Dental cavity prevention: There is limited study of black tea as a mouthwash for the prevention of dental cavities (caries) or plaque. It is not clear if this is a beneficial therapy.
Grade: C

Diabetes: Black tea may lower blood sugar levels. A combination of black tea green tea extract did not lower blood sugar levels in patients with type II diabetes. However, black tea alone did lower blood sugar and increase insulin levels in healthy patients. Additional research with black tea alone in diabetic patients is needed.
Grade: C

Heart attack prevention / cardiovascular risk: There is conflicting evidence from a small number of studies examining the relationship of tea intake with the risk of heart attack. Tea may reduce the risk of platelet aggregation or endothelial dysfunction, proposed to be beneficial against blocked arteries in the heart. The long-term effects of tea consumption on cardiovascular risk factors, such as cholesterol levels and atherosclerosis, are not fully understood. Other research suggests that drinking black tea regularly does not affect plasma homocysteine levels or blood pressure. Black tea may increase heart rate.
Grade: C

Memory enhancement: Several preliminary studies have examined the effects of caffeine, tea, or coffee use on short and long-term memory. It remains unclear if tea is beneficial for this use.
Grade: C

Mental performance/alertness: Limited, low-quality research reports that the use of black tea may improve cognition and sense of alertness. Black tea contains caffeine, which is a stimulant.
Grade: C

Metabolic enhancement: Additional research is needed to understand exactly how black tea may affect human metabolism.
Grade: C

Methicillin-resistant Staphylococcus aureus (MRSA) infection: In one small study, inhaled tea catechin was reported as temporarily effective in the reduction of MRSA and shortening of hospitalization in elderly patients with MRSA-infected sputum. Additional research is needed to further explore these results.
Grade: C

Oral leukoplakia/ carcinoma: Early studies report that black tea may lead to clinical improvement in oral leukoplakia and therefore prevent oral carcinoma. Further research is needed to confirm these results.
Grade: C

Osteoporosis prevention: Preliminary research suggests that chronic use of black tea may improve bone mineral density (BMD) in older women. Better research is needed in this area before a conclusion can be drawn.
Grade: C

Stress: Based on early research, black tea may reduce stress and help patients feel more relaxed. More research is needed to confirm these findings. It should be noted that high doses of caffeine have been linked to anxiety.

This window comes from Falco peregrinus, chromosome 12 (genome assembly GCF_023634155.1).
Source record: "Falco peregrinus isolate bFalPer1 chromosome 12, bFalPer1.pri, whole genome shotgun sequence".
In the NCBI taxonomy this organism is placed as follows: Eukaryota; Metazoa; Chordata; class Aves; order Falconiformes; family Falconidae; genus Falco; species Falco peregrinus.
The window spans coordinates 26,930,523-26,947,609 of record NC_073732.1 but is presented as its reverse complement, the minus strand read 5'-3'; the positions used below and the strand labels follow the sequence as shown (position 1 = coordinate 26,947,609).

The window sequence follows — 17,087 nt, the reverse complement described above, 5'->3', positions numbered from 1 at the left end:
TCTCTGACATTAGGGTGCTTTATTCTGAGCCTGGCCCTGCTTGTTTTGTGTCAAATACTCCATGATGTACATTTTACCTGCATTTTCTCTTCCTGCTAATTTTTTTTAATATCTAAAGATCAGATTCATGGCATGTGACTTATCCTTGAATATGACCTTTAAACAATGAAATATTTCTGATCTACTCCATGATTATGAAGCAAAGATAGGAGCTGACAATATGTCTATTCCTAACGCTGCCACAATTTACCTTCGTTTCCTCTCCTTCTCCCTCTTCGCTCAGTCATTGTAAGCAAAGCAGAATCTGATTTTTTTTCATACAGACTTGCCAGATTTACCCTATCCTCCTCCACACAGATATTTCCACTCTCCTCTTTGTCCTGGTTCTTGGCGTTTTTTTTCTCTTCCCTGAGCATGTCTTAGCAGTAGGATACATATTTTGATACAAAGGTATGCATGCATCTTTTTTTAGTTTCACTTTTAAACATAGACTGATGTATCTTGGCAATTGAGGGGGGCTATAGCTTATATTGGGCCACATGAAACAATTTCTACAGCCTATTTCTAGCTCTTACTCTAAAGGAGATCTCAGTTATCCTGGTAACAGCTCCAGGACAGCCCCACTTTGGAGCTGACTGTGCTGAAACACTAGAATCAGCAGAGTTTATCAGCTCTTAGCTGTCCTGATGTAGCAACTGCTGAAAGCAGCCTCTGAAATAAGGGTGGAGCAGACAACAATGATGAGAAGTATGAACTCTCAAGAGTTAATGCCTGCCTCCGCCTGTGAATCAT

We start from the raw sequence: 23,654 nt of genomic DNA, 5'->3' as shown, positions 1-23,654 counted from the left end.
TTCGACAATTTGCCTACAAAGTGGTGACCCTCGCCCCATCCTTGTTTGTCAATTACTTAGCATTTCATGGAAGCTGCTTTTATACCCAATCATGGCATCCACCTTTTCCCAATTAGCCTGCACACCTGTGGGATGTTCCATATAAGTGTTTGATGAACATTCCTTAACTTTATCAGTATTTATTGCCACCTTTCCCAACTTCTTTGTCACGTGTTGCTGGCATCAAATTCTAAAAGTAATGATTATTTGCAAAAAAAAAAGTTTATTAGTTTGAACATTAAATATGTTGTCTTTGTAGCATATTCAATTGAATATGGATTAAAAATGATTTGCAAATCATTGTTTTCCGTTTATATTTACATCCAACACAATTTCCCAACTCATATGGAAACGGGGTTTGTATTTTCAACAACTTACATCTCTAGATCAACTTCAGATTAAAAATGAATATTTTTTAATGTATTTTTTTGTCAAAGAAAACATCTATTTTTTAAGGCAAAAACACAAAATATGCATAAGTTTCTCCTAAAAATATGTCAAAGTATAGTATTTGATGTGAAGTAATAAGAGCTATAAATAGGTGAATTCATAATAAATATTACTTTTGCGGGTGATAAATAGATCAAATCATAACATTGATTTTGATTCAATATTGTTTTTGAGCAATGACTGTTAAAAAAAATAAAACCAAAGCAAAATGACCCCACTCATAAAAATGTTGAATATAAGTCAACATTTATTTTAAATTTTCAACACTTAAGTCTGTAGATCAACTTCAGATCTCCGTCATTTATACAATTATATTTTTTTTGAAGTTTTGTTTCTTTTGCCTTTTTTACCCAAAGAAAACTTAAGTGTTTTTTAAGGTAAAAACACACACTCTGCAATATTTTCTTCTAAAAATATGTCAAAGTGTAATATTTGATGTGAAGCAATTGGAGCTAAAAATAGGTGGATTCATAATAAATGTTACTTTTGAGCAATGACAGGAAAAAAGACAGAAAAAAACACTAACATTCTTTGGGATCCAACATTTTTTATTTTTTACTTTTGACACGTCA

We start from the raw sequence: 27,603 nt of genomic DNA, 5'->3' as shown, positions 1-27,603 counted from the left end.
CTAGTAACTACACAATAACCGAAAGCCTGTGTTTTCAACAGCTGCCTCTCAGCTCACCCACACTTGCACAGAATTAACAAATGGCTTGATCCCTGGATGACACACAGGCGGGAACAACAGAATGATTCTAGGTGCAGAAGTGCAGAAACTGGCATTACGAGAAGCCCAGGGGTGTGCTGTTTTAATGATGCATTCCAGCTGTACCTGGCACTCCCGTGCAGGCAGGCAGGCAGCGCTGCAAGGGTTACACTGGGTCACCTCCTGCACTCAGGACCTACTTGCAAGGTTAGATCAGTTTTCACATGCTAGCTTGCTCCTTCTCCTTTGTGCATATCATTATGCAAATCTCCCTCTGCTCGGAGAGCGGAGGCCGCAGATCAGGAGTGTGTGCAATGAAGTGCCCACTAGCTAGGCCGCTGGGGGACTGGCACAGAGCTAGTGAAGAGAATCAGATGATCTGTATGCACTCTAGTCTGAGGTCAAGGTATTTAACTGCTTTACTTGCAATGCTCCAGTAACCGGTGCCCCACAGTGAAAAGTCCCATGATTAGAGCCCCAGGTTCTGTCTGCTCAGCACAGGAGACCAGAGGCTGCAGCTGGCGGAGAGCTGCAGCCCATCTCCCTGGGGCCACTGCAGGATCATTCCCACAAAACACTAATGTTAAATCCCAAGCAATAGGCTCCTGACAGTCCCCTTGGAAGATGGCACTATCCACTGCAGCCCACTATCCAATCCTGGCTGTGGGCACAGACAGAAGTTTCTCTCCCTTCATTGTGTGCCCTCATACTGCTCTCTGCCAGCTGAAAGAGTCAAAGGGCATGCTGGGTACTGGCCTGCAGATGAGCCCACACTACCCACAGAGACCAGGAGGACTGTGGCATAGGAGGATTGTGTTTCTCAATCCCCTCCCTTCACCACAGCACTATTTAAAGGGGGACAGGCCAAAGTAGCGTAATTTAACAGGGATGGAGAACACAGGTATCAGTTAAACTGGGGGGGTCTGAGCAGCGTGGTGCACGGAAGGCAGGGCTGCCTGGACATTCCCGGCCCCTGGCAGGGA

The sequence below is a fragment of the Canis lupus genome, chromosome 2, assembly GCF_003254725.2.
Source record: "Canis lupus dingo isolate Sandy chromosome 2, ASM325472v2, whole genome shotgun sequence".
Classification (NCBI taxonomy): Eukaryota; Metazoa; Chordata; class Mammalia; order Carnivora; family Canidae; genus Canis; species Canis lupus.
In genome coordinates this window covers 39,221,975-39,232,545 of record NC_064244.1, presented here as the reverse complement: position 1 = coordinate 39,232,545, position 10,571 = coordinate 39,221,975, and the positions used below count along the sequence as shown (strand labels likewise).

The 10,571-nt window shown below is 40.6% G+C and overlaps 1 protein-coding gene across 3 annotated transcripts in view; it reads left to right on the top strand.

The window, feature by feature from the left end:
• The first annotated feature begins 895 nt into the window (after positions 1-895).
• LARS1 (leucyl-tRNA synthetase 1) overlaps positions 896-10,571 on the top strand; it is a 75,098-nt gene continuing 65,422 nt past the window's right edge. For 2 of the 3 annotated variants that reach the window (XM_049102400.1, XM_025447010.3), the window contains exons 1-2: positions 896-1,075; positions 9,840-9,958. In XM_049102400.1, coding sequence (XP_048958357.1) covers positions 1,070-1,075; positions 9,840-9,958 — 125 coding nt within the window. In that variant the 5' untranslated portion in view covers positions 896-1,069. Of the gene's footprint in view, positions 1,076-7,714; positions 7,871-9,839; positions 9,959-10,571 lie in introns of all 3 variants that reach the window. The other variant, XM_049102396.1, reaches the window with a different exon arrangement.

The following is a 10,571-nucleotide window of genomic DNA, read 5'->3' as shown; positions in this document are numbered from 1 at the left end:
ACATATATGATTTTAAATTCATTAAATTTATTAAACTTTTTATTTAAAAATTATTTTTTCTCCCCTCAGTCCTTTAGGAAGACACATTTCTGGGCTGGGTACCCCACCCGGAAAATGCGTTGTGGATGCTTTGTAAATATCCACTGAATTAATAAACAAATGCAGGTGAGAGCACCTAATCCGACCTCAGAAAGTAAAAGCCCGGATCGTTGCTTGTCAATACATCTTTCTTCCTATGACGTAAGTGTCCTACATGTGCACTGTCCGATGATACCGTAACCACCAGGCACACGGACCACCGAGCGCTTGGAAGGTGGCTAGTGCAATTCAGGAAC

Grade: C

Weight loss: Black tea has been used as part of a combination supplement to help patients lose weight. Although patients in the study lost weight, the effects of black tea alone are unclear.
Grade: C


WARNING: DISCLAIMER: The below uses are based on tradition, scientific theories, or limited research. They often have not been thoroughly tested in humans, and safety and effectiveness have not always been proven. Some of these conditions are potentially serious, and should be evaluated by a qualified healthcare provider. There may be other proposed uses that are not listed below.
Acute pharyngitis, antioxidant, anxiety, cancer multidrug resistance, circulatory/blood flow disorders, cleansing, Crohn's disease, diarrhea, diuretic (increasing urine flow), gum disease, headache, hyperactivity (children), immune enhancement/improving resistance to disease, influenza, joint pain, kidney stone prevention, melanoma, obesity, osteoarthritis, pain, prostate cancer, stomach disorders, toxin/alcohol elimination from the body, trigeminal neuralgia, vomiting.


Adults (18 years and older)

Black tea has not been proven as an effective therapy for any condition and benefits of specific doses are not established. A maximum of eight cups of black tea daily has been suggested. One cup of tea contains approximately 50 milligrams of caffeine, depending on the strength of the tea and the size of the cup.

Children (younger than 18 years)

There is a lack of available information about the safety or effectiveness of black tea in children. Due to the caffeine content, caution is advised.


DISCLAIMER: Many complementary techniques are practiced by healthcare professionals with formal training, in accordance with the standards of national organizations. However, this is not universally the case, and adverse effects are possible. Due to limited research, in some cases only limited safety information is available.